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Pick Your Vancouver Canucks Enforcer (If Any)

I'm not trying to turn NM into an anti-Hordichuk rag, but if others keep asking insane questions about what direction the Canucks go with their fourth line muscle, I can't help myself. Instead I'll just list some facts and leave the rest up to you to vote on.

Alex Bolduc and Guillaume Desbiens are long shots to make the squad which leaves Rick Rypien, Darcy Hordichuk and Tanner Glass as the most logical fourth line enforcers. Of course no matter what there's help in other areas: Andrew Alberts, SOB and Kevin Bieksa on defense aren't strangers to mixing it up, Ryan Kesler will occasionally fight, Jannik Hansen will crack his hand over any willing participent, Victor Oreskovich can certainly try (but we recommend he sticks to forechecking), Burrows sometimes answers the bell and Dan Hamhuis and Keith Ballard weren't adverse to the dirty stuff on their previous teams either. But if we entertain that you need one go-to guy to drop the mitts (which is a tenuous argument to begin with), those three are the ponies in the race.

After the jump, we'll take a closer look at them, including a review of their fights last year and their (meager) contributions at even strength.

First, the tale of the tape:

  • Hordichuk is 6'1'', 211 lbs, has played nine NHL seasons and is on the books for $775,000
  • Glass is 6'1'', 210 lbs, has played three NHL seasons and is on the books for $625,000
  • Rypien is 5'11'', 190 lbs, has played five NHL seasons and is on the books for $550,000

Here are some even-strength stats and fighting totals from last season:

Games Played
Hits PIMs
Fights Won/Total
67 9.56 11 165 115 7/15 -0.022
56 5.98 2 108 142 7/14 -0.057
Rypien 69 6.93 8 92 126 12/16 -0.076

Click the header to sort each column

Lastly, since fighting is the core of the argument, their respective fightcards:

  • Hordichuk
    • Beat: Stortini, Janssen, Strudwick, Bissonnette, Orr, Shawn Thornton, Parros
    • Lost: McGratton, Boogaard, Parros (x2)
    • Draw: Boogaard, Barch, Parros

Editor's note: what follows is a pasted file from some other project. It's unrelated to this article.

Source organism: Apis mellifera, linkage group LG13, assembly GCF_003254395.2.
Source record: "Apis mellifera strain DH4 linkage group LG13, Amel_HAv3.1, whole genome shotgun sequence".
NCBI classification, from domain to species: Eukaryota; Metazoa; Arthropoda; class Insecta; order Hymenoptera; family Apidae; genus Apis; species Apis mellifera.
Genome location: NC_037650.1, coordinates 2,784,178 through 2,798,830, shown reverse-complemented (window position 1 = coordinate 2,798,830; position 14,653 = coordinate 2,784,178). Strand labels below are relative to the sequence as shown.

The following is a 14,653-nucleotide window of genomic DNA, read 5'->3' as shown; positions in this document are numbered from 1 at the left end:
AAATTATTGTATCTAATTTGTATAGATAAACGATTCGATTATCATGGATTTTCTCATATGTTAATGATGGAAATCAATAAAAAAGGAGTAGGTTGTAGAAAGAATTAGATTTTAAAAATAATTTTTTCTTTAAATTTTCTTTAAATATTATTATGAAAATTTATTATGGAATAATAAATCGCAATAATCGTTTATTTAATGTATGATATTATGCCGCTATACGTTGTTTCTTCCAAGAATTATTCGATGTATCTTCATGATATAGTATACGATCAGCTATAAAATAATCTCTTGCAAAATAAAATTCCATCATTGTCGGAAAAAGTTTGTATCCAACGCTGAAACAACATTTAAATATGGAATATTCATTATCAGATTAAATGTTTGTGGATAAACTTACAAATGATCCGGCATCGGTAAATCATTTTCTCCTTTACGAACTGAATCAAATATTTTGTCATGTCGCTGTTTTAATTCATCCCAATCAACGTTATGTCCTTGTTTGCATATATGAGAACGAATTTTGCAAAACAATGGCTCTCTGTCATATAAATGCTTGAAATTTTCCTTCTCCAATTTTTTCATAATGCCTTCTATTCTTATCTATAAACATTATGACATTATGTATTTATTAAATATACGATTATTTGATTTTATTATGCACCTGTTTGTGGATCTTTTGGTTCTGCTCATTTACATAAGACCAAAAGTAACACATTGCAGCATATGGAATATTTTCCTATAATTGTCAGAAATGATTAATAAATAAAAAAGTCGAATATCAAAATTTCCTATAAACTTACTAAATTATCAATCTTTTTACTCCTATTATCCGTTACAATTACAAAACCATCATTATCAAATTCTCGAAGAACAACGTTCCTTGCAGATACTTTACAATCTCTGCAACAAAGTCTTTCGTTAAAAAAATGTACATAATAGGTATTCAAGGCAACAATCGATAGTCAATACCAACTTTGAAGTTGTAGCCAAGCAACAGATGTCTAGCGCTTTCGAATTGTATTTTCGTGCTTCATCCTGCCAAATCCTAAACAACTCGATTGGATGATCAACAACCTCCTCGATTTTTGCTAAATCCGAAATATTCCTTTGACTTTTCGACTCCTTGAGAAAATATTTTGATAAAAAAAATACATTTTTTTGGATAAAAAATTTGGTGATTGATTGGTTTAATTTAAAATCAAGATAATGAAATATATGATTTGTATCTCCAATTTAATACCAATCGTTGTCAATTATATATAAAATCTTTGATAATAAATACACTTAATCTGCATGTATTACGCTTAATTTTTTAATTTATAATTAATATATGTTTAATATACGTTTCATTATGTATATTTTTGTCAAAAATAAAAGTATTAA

• Glass
    • Beat: Luke Schenn, May, Byers, Thorburn, Fiddler, Eager, Brookbank
    • Lost: Janssen, Prust, Hnidy, Carkner, Tarnasky
    • Draw: Prust, McLeod, Greene
  • Rypien
    • Beat: Gill, Prust (x2), Stortini (x2), May, McLeod, Valabik, Janssen, Konopka, Neil, Mayers
    • Lost: Eager, Prust, Neil
    • Draw: Durno

This obviously isn't the most important position to get into the weeds about, but on the face of it Rypien is the most efficient fighter except his size and health history prohibit him from answering the call of a heavyweight. Glass can at least tangle with an Eager or Fiddler (or someone like Douglas Murray who he took a draw with last night) but he doesn't go at the Boogaard's of the world. Hordichuk is the only guy who drop 'em with the true heavyweights but doesn't have a winning record against them either.

As for the rest of their limited role, Glass is a better fourth liner than Hordichuk though he was seen more frequently on the third line last season which would skew the stats in his favor. Statistically Rypien is actually marginally worse than Hordichuk and how much of that can be blamed on Ryan Johnson is debatable. All in, Glass is more well rounded than the other two, certainly Hordichuk who only steps on the ice in extremely limited circumstances.

AV could ice all three starting opening night, but let's assume he saves a valuable roster spot for just one, leaving the other two to enjoy the press box or the boxed lunches in Manitoba. Where's your heart at: do you want a fighter who can definitely line up against the biggest in the league but offer little else or do you want someone who can contribute more on the ice and has the courage, if need be, to step into a tilt he'll likely lose?

- Fight stats from